Radiography of the skull is helpful in demonstrating the intracranial course of metallic materials, but the radiodensity of wood is nearly the same as that of soft tissue and the brain, so it can be difficult to detect.[9] CT is valuable for detecting wooden foreign bodies as hypodense mass.[10] Wooden bodies also appear hypodense on T1- and T2-weighted MR imaging.[11] However, it has also been observed that the CT and MR imaging properties of a wooden foreign body can change in vivo after a long period of intraparenchymal retention.[12] However, in most cases, a CT scan would provide valuable information about the course of injury and the depth of penetration of the arrowhead. There is a report about an unusual head trauma in an adult due to an accidental pressure cooker explosion, where the patient did not have any focal neurological deficit but had experienced debilitating headache and multiple episodes of vomiting.[13] A pneumocephalus was seen on CT, and the consequent raised intracranial tension was deemed responsible for the presenting symptoms, which subsided over 2 days along with the resolution of the air pocket as confirmed by a repeat CT. Such complications might also accompany a penetrating injury of the brain, and their presence on a CT could provide an answer for the accompanying symptoms of headache and/or vomiting.

CT angiography of brain helps to evaluate the extent of cerebrovascular trauma. Injuries such as arterial dissection, pseudoaneurysm, arterial or venous thrombosis and arteriovenous fistula can be successfully identified and repaired.[14] If vascular injury is suspected, a CT angiography will be life-saving. An arrow should never be removed from a patient, irrespective of stability, unless injury to major vessels has been ruled out.[15] It may be emphasized that arrow removal is not suggested unless in an emergency trauma care facility. Prompt extraction is advised only under direct vision, keeping in mind the tamponade effect which may be encountered by the major vessels that may then subsequently bleed.

Management of arrow injury to the CNS should aim at prevention of infection, exploration for potential dural tears, and subsequent CSF loss, leading to intracranial hypotension and minimizing the secondary injuries that may be caused by the missile. The patient should be immobilized well before and during the transfer to a hospital, especially if the arrow is unstable. Another important strategy is early extraction of arrowhead to minimize neurological deficits but should be removed only at a center where adequate facilities to control hemorrhage are available.[6] Arrow injuries are reported to have 1.4% infection rate.[3] Broad-spectrum antibiotic coverage is instituted to prevent infection.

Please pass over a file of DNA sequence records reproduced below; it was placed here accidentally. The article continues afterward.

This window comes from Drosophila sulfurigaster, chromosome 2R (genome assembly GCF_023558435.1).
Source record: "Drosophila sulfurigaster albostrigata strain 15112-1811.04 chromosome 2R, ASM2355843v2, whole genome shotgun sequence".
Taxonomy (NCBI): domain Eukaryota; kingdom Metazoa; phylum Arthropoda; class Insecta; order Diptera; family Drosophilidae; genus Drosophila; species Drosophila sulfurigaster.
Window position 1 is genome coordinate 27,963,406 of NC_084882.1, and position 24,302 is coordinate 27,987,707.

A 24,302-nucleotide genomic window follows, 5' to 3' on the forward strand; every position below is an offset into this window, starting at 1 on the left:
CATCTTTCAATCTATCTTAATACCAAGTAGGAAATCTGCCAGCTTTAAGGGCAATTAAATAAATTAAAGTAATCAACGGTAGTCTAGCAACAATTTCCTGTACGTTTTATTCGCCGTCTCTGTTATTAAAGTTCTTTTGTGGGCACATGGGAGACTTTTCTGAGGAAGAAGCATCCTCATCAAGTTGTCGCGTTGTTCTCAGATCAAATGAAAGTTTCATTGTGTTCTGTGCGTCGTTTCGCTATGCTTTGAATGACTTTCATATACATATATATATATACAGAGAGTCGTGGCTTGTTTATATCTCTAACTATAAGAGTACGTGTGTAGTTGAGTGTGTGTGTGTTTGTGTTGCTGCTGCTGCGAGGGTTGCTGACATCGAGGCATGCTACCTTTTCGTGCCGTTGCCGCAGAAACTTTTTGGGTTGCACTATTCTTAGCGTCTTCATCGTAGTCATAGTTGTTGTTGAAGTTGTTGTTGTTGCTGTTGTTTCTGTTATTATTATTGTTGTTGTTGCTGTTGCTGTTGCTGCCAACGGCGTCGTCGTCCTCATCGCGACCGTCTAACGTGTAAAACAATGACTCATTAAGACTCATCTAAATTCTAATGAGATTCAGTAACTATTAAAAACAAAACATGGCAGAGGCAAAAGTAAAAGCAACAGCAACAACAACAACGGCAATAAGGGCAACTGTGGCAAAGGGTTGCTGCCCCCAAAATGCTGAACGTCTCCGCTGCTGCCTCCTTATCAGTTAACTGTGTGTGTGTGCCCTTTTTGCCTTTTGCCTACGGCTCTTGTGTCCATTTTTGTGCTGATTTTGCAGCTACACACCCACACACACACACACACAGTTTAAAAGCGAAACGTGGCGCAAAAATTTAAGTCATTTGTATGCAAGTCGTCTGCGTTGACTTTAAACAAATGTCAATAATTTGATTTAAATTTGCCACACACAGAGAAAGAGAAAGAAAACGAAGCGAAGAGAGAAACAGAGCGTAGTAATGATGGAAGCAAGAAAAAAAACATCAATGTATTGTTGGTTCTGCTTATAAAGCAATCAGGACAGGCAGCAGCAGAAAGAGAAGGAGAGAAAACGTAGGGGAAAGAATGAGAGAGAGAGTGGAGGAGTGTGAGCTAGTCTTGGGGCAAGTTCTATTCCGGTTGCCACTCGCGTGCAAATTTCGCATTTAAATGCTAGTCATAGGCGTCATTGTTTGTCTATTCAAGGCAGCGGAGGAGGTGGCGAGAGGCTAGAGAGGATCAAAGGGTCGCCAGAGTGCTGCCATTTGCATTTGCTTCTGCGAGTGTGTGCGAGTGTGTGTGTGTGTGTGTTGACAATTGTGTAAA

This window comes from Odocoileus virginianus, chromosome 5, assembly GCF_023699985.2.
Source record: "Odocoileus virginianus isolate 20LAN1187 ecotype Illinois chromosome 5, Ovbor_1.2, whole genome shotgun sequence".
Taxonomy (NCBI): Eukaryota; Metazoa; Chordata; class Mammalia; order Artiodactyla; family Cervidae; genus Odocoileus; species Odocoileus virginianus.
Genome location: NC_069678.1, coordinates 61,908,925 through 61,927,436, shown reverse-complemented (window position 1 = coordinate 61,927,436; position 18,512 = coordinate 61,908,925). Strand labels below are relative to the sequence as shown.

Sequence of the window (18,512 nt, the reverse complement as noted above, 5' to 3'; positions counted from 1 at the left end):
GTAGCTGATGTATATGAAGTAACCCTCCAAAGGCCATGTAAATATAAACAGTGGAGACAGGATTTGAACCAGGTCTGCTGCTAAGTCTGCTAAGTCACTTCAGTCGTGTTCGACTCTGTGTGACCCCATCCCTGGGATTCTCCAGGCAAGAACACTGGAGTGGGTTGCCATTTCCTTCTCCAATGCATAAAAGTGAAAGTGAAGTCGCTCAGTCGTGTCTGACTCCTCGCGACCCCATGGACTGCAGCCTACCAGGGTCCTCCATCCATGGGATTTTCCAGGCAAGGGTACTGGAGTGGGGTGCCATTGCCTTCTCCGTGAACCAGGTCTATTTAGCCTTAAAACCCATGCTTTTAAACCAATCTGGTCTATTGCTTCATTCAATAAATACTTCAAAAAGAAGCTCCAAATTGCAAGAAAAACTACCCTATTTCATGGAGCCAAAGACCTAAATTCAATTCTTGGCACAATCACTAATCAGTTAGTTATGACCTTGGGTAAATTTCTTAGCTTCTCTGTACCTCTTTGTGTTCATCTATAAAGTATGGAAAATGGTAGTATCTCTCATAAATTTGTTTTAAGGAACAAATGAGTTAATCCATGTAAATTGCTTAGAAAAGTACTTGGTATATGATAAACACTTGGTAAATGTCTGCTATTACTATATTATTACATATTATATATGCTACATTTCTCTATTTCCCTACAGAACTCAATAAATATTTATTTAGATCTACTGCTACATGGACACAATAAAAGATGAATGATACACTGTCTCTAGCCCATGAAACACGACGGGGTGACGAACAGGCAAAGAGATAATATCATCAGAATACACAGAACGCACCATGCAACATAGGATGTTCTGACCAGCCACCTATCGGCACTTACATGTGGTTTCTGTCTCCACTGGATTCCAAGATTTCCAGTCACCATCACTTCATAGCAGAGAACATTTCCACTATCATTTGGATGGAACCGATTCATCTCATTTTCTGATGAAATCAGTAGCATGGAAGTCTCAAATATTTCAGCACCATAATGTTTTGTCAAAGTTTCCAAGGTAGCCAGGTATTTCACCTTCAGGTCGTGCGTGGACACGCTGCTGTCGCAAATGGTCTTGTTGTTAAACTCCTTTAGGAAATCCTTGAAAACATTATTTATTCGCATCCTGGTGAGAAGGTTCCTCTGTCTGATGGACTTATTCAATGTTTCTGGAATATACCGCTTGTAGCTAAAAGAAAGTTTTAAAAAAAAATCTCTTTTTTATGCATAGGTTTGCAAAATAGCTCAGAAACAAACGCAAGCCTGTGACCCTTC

Another complication of penetrating brain injury is the occurrence of posttraumatic seizures. The incidence of posttraumatic seizure is higher in penetrating brain injuries than with closed brain injuries and occurs in over 50% penetrating trauma cases over a follow-up period of 15 years.[16] Hence, patients must be informed about the possibility, and a proper plan for regular follow-up should be discussed with them.

Speech problems may also occur as a part of penetrating brain injuries. There was a case which consisted of a man presenting with an arrow lying in the brain at the left parieto-occipital region through the right frontal lobe accompanied with intraparenchymal hematoma[7]. He had motor aphasia at presentation which persisted after the surgical removal of the arrow. Once intracranial vascular injuries were ruled out by MR angiography, he was discharged on the second week of the event with severe motor aphasia. With the help of intensive speech therapy, he had begun to talk in the first month by using simple words. So, a consultation with a speech therapist can be considered to treat any difficulty with speech the patient might experience postoperatively.

Pediatric age group patients are more prone to secondary brain insult, requiring better attention and timely intervention. They are more susceptible to the secondary insult of brain from low-oxygen saturation, fluid imbalances, electrolyte disturbances, fever, and seizures requiring special care.[17] Factors affecting the good outcome are amount of contamination, presence of dural breach, trauma-surgery time gap, quality of wound debridement, and appropriate and timely antibiotic and antiepileptic medication.[18] [19] [20]


#
#

Authors' Contributions

V.H. and J.K. conceptualized the article. V.H., S.S., H.A., and J.K. gathered the data. All the authors revised the article and approved the final draft of the article that was submitted. CB.S. and A.K. provided guidance toward the completion of the article.

Conflict of Interest

None declared.

* These authors contributed equally to this work.



Address for correspondence

Anil Kumar, MBBS, MS, MCh
Department of Neurosurgery, Rajendra Institute of Medical Sciences
Ranchi, Jharkhand 834009
India   

Publication History

Publication Date:
23 September 2020 (online)

© .

Thieme Medical and Scientific Publishers Private Ltd.
A-12, Second Floor, Sector -2, NOIDA -201301, India


Zoom Image
Fig. 1 Figure showing arrow injury of the forehead.
Zoom Image
Fig. 2 X-rays showing arrow injury and its trajectory in the head. (a) AP view. (b) Lateral view.
Zoom Image
Fig. 3 CT scan showing arrow injury and its trajectory in the back. (a) Axial view. (b) Sagittal view.
Zoom Image
Fig. 4 (a) Figure showing intraoperative photograph of spine arrow injury. (b) Figure showing extracted arrowhead.
Zoom Image
Fig. 5 (a) Figure showing photograph of arrowhead injury over the forehead. (b) CT scan showing arrow injury piercing the right frontal bone.